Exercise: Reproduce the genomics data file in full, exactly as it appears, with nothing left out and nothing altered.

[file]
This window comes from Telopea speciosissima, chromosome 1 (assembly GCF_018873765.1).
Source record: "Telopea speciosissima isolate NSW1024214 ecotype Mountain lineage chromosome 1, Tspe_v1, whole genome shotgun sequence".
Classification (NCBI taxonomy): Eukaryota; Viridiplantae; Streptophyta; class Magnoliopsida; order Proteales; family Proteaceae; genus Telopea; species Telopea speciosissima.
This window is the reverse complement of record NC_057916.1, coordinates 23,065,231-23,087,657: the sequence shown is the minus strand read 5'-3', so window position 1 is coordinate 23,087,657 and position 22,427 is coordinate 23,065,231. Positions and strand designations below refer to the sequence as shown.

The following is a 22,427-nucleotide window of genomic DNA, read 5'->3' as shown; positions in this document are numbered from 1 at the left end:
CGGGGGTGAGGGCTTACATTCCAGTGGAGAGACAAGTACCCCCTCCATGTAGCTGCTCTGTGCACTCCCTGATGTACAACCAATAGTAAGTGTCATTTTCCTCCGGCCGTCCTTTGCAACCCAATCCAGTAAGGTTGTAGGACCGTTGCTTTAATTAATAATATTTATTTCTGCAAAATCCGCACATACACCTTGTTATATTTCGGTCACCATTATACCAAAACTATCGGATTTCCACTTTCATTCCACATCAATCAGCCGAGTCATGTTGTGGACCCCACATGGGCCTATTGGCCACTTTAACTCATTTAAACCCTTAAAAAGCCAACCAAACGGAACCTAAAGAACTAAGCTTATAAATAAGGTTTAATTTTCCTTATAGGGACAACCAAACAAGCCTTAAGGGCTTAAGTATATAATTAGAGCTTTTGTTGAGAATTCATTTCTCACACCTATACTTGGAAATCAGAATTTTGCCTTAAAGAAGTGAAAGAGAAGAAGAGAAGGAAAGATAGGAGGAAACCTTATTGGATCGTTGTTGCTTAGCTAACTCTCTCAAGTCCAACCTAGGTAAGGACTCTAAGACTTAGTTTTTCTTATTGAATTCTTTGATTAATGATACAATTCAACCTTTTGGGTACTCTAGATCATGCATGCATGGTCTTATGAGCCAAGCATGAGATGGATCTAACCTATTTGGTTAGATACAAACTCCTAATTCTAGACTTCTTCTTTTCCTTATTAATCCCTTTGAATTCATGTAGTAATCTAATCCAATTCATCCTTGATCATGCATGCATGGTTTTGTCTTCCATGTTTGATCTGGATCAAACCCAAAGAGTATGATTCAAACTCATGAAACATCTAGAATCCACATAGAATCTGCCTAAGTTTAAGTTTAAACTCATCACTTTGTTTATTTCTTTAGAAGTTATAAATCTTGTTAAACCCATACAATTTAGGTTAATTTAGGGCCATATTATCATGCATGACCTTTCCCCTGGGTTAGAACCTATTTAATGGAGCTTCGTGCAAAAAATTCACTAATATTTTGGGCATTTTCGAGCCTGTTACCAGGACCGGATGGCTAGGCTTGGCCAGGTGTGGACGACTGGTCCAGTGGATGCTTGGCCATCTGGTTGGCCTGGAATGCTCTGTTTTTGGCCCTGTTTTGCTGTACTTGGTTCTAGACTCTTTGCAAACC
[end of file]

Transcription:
This window comes from Telopea speciosissima, chromosome 1 (assembly GCF_018873765.1).
Source record: "Telopea speciosissima isolate NSW1024214 ecotype Mountain lineage chromosome 1, Tspe_v1, whole genome shotgun sequence".
Classification (NCBI taxonomy): Eukaryota; Viridiplantae; Streptophyta; class Magnoliopsida; order Proteales; family Proteaceae; genus Telopea; species Telopea speciosissima.
This window is the reverse complement of record NC_057916.1, coordinates 23,065,231-23,087,657: the sequence shown is the minus strand read 5'-3', so window position 1 is coordinate 23,087,657 and position 22,427 is coordinate 23,065,231. Positions and strand designations below refer to the sequence as shown.

The following is a 22,427-nucleotide window of genomic DNA, read 5'->3' as shown; positions in this document are numbered from 1 at the left end:
CGGGGGTGAGGGCTTACATTCCAGTGGAGAGACAAGTACCCCCTCCATGTAGCTGCTCTGTGCACTCCCTGATGTACAACCAATAGTAAGTGTCATTTTCCTCCGGCCGTCCTTTGCAACCCAATCCAGTAAGGTTGTAGGACCGTTGCTTTAATTAATAATATTTATTTCTGCAAAATCCGCACATACACCTTGTTATATTTCGGTCACCATTATACCAAAACTATCGGATTTCCACTTTCATTCCACATCAATCAGCCGAGTCATGTTGTGGACCCCACATGGGCCTATTGGCCACTTTAACTCATTTAAACCCTTAAAAAGCCAACCAAACGGAACCTAAAGAACTAAGCTTATAAATAAGGTTTAATTTTCCTTATAGGGACAACCAAACAAGCCTTAAGGGCTTAAGTATATAATTAGAGCTTTTGTTGAGAATTCATTTCTCACACCTATACTTGGAAATCAGAATTTTGCCTTAAAGAAGTGAAAGAGAAGAAGAGAAGGAAAGATAGGAGGAAACCTTATTGGATCGTTGTTGCTTAGCTAACTCTCTCAAGTCCAACCTAGGTAAGGACTCTAAGACTTAGTTTTTCTTATTGAATTCTTTGATTAATGATACAATTCAACCTTTTGGGTACTCTAGATCATGCATGCATGGTCTTATGAGCCAAGCATGAGATGGATCTAACCTATTTGGTTAGATACAAACTCCTAATTCTAGACTTCTTCTTTTCCTTATTAATCCCTTTGAATTCATGTAGTAATCTAATCCAATTCATCCTTGATCATGCATGCATGGTTTTGTCTTCCATGTTTGATCTGGATCAAACCCAAAGAGTATGATTCAAACTCATGAAACATCTAGAATCCACATAGAATCTGCCTAAGTTTAAGTTTAAACTCATCACTTTGTTTATTTCTTTAGAAGTTATAAATCTTGTTAAACCCATACAATTTAGGTTAATTTAGGGCCATATTATCATGCATGACCTTTCCCCTGGGTTAGAACCTATTTAATGGAGCTTCGTGCAAAAAATTCACTAATATTTTGGGCATTTTCGAGCCTGTTACCAGGACCGGATGGCTAGGCTTGGCCAGGTGTGGACGACTGGTCCAGTGGATGCTTGGCCATCTGGTTGGCCTGGAATGCTCTGTTTTTGGCCCTGTTTTGCTGTACTTGGTTCTAGACTCTTTGCAAACC